Test Driven Development is a software development process where tests are written before the actual functions. The tests define the desired outcome, and then as the functions are created they will start to pass the tests until all of the tests are passed and the function is working correctly. This would be the opposite of Error Driven Development where the function is written first, and then the errors that are created are dealt with one by one until the function works correctly.
The process of testing where we start with all tests failing and then eventually make them all pass is referred to as red-green testing.
There are three main types of tests; Unit Tests, Integration Tests and Functional Tests (AKA end-to-end tests). The quantity of tests that you write should be roughly in this proportion.
Google often suggests a 70/20/10 split: 70% unit tests, 20% integration tests, and 10% Functional tests.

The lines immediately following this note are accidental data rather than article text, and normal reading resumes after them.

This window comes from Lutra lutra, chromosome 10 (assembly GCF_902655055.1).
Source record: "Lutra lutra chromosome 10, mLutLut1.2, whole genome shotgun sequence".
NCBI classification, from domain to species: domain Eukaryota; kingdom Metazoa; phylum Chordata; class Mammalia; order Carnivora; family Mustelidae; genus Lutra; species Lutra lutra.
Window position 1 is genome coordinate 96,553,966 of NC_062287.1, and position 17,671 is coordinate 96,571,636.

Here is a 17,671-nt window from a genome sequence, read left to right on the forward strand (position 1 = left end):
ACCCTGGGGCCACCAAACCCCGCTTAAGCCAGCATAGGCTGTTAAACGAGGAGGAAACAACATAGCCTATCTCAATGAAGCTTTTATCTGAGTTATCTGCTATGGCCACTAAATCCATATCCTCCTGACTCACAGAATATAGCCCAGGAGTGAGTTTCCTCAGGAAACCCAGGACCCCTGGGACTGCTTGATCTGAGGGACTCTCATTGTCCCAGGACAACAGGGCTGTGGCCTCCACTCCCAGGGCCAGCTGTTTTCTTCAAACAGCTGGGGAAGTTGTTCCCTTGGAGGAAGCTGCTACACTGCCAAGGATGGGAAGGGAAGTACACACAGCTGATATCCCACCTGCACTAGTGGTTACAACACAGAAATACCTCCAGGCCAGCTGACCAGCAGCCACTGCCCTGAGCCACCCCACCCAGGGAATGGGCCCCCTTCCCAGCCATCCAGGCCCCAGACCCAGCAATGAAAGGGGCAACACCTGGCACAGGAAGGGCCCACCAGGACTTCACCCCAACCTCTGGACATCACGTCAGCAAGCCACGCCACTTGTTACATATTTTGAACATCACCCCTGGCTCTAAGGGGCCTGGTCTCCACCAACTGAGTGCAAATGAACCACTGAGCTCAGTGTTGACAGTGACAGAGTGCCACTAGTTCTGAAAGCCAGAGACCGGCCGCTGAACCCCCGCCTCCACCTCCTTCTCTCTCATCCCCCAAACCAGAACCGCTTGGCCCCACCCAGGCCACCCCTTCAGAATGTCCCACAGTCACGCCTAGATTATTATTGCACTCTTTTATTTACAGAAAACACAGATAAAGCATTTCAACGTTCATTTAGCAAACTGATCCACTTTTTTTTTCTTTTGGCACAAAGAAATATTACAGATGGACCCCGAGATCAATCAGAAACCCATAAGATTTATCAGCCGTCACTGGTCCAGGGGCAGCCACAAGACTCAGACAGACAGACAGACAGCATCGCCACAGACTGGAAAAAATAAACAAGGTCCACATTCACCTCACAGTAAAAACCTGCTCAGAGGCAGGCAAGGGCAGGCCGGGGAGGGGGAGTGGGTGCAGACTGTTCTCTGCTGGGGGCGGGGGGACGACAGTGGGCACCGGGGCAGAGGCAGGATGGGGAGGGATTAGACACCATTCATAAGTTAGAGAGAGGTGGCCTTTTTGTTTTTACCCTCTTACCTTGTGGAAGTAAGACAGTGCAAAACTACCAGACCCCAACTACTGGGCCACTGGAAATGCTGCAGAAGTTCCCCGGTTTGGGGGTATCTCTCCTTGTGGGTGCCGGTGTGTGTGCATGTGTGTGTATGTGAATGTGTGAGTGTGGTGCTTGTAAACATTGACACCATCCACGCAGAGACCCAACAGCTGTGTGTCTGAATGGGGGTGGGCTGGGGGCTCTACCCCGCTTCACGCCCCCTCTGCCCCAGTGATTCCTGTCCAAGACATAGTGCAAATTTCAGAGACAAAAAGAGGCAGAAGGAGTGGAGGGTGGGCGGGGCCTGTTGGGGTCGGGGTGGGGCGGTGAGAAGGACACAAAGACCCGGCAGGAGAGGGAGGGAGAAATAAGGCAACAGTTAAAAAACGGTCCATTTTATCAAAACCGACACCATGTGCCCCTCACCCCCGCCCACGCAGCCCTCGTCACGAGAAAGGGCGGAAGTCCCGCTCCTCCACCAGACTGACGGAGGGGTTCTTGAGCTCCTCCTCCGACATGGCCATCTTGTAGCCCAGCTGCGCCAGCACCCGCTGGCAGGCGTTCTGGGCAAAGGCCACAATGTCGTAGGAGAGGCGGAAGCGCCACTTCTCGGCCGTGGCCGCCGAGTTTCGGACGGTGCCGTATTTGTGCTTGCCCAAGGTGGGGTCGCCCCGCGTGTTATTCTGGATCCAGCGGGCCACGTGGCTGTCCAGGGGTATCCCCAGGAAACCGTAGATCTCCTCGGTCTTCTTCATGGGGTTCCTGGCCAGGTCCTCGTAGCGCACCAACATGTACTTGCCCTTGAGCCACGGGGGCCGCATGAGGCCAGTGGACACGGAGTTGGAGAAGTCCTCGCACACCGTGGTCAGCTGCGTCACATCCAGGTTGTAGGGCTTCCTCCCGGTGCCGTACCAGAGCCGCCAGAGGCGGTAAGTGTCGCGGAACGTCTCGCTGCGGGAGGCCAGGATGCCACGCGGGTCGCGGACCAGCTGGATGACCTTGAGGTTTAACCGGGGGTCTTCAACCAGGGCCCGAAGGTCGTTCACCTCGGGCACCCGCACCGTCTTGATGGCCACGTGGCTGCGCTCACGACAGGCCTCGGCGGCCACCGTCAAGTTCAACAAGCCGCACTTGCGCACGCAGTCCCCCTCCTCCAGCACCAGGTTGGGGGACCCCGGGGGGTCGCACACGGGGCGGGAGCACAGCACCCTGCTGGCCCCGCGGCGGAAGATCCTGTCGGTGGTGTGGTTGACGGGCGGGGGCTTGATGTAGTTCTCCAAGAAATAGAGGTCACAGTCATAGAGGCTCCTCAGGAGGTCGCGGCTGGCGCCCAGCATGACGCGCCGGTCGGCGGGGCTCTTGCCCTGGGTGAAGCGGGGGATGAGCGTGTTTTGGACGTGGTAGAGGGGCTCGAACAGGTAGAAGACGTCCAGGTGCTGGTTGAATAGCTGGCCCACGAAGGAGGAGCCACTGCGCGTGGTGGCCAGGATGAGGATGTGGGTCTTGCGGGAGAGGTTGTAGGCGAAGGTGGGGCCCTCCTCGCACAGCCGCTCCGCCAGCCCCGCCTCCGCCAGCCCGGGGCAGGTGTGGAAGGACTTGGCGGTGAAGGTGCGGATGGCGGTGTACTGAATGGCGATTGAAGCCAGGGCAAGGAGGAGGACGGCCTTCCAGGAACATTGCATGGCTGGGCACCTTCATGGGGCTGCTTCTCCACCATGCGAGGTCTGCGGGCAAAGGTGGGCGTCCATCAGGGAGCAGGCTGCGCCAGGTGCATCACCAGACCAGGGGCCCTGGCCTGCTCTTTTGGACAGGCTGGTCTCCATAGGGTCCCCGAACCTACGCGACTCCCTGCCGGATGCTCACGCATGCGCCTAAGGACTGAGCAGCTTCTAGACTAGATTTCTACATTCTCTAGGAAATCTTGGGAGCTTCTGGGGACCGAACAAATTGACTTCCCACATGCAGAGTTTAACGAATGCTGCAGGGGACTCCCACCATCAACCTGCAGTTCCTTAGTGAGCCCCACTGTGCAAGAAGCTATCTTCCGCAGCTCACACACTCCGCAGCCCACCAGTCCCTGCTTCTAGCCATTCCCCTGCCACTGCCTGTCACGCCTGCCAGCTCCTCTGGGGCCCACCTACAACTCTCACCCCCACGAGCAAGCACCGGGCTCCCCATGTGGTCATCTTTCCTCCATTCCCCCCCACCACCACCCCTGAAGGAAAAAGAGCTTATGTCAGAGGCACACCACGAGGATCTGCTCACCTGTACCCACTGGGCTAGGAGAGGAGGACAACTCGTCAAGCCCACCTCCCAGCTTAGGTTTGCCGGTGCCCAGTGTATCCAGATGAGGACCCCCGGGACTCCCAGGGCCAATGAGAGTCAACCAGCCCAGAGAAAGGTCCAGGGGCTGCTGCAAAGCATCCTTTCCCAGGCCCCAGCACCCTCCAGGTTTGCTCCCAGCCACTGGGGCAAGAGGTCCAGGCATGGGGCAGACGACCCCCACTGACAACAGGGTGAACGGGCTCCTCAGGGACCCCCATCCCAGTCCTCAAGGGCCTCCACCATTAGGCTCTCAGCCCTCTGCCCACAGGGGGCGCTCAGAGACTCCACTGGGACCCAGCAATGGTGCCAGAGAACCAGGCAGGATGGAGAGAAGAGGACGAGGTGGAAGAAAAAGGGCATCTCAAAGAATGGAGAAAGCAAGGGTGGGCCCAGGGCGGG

Isolated: mock dependencies, test internals. Very isolated.
We mock the dependencies so that we can be certain that an error is coming from the unit itself and not one of the dependencies. This makes it very easy to pinpoint failures.
On the negative side it is more likely to break with refactoring.
Unit testing is done with a tool like Jest.
- Include all relevant units, test behavior
- Close to how users interact with software
- Robust tests
- More difficult to debut failing tests
Functional Tests are written with a library like Testing-Library
- RTL recommends finding elements by accessibility handles
One of the first things that you have to do when writing a functional test is you have to target an element before you can test something on that item. Elements are targeted using queries.
The most ideal way to target an element is by it’s role, which makes it universal for people who use screen readers. A list of all possible roles has been made available by W3C.
Some elements have built in roles. For example a
button has an automatic role of button and an
a tag automatically has a role of link.